Eyeworth Pond.

A circular walk today in the New Forest starting and ending at Eyeworth pond.


The pond was created by the Schultze Gunpowder Company as a reservoir to hold the water needed during the manufacturing process – it is estimated it held 6 million gallons of water. Work started on the factory in 1860. By the late 1890s the Company employed upwards of 100 people and there were some 60 buildings. The factory continued in operation under new ownership until 1921. The manufacturing of explosives deep in the forest away from the local population reduced the risk to the public. Today the reservoir remains although the factory has gone, it remains as a feature and wildlife habitat. Little other evidence of the factory survives, although the superintendent’s and gatekeeper’s houses remain and are private residences.

Birds. on the pond.

2 female Goosanders were on the far side of the pond ( I have seen males here as well in the past but not today). Goosanders are diving duck, they have long, serrated bills, used for catching fish. They 1st bred in the UK in 1871. ( These ducks are known as Common Merganser in the USA).

Mandarin ducks have for many years been a regular bird on Eyeworth pond. They always draw a crowd, they were introduced to the UK from China in the 20th century and have become established following escapes from captive collections. In the UK there are now said to be about 2,300 pairs and according to Wikipedia the population in China is only 1000 pairs.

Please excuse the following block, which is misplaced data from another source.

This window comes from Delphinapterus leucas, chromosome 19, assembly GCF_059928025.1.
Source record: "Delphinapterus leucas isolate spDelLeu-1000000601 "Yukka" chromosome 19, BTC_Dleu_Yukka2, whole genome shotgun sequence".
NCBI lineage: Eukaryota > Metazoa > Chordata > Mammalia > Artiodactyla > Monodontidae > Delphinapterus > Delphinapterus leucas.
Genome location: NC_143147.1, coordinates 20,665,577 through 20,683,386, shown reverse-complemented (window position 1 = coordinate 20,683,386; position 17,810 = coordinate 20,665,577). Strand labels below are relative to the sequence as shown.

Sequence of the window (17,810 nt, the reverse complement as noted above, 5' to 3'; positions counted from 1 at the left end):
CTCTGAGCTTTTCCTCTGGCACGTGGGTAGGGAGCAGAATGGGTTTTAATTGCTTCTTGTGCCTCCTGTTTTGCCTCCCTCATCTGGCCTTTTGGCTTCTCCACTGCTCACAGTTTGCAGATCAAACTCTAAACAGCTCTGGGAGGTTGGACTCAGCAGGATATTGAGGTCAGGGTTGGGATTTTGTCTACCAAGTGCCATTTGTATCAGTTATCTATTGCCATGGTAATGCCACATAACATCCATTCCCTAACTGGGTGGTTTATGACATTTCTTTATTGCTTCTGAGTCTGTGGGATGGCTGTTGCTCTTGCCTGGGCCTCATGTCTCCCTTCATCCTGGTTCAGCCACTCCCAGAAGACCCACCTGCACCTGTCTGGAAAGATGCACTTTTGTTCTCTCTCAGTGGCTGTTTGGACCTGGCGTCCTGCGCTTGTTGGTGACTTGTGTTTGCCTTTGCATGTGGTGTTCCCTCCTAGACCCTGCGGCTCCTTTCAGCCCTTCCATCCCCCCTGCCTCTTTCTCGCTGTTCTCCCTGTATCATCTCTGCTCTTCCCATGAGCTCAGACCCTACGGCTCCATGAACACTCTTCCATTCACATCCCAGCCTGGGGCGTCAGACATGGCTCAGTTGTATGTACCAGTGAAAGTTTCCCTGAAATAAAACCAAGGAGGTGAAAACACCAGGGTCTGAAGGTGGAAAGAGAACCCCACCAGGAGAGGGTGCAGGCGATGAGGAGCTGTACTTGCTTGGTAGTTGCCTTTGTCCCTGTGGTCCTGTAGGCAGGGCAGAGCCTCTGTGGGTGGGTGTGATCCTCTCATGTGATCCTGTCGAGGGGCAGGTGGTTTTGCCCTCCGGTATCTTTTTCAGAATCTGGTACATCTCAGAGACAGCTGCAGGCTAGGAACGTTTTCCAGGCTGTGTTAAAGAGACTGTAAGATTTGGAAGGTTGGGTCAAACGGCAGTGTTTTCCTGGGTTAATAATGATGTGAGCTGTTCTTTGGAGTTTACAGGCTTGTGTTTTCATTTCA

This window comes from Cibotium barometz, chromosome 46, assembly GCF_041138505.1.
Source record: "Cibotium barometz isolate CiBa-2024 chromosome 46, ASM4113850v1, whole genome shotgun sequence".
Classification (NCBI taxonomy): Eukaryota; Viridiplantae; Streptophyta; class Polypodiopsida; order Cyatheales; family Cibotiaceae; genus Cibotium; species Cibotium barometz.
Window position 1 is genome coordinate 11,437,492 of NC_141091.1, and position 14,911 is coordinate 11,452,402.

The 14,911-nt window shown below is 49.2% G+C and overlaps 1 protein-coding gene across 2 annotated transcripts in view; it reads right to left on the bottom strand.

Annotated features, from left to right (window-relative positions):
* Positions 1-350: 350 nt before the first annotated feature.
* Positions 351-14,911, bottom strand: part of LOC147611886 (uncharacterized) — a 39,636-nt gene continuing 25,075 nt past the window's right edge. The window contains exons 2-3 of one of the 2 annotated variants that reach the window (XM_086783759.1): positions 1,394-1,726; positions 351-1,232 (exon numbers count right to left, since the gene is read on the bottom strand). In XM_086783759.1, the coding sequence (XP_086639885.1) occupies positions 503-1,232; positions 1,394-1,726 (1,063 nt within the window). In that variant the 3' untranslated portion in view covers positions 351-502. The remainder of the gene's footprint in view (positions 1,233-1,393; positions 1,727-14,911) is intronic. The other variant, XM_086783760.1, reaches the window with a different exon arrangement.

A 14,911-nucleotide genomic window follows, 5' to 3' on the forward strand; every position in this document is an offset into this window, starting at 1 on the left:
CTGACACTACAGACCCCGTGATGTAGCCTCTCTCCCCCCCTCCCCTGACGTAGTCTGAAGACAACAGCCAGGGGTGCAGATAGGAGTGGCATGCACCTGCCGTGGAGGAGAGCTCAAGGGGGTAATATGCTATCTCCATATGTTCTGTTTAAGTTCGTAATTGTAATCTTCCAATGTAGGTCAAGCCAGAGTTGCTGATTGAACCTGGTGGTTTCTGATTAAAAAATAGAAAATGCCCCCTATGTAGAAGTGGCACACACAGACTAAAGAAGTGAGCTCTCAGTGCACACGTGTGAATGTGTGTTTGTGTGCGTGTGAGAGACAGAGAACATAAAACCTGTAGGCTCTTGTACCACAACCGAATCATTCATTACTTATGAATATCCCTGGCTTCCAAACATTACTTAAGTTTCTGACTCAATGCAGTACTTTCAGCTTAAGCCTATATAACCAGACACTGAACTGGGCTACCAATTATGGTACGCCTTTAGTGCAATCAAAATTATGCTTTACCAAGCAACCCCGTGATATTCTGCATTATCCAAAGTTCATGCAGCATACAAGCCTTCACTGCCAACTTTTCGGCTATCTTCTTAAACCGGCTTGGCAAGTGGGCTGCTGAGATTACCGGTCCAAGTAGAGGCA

Woodland Birds. around the pond.

A woodland favourite is the Blue Tit.

Marsh Tit.

Great Tit.



Dunnocks are also known as the ‘hedge sparrow’, although they are not actually a sparrow. They’re actually the only UK member of a bird family called the accentors. The dunnock is also commonly mistaken for a female house sparrow. Dunnock is derived from the Old English word for ‘little brown’. This is because they do look drab from a distance but close up they are quite pretty with a mottled blue-grey breast and face.


Fallow deer are the most commonly seen deer in the New Forest currently numbers are maintained at about 1,300 Following the Norman Conquest of Britan ,the New Forest was proclaimed a royal forest, in about 1079, by William the Conqueror. Fallow deer were brought into the forest for the hunt. Forest Law, reserving the pursuit of beasts within it exclusively for the king and his officers.

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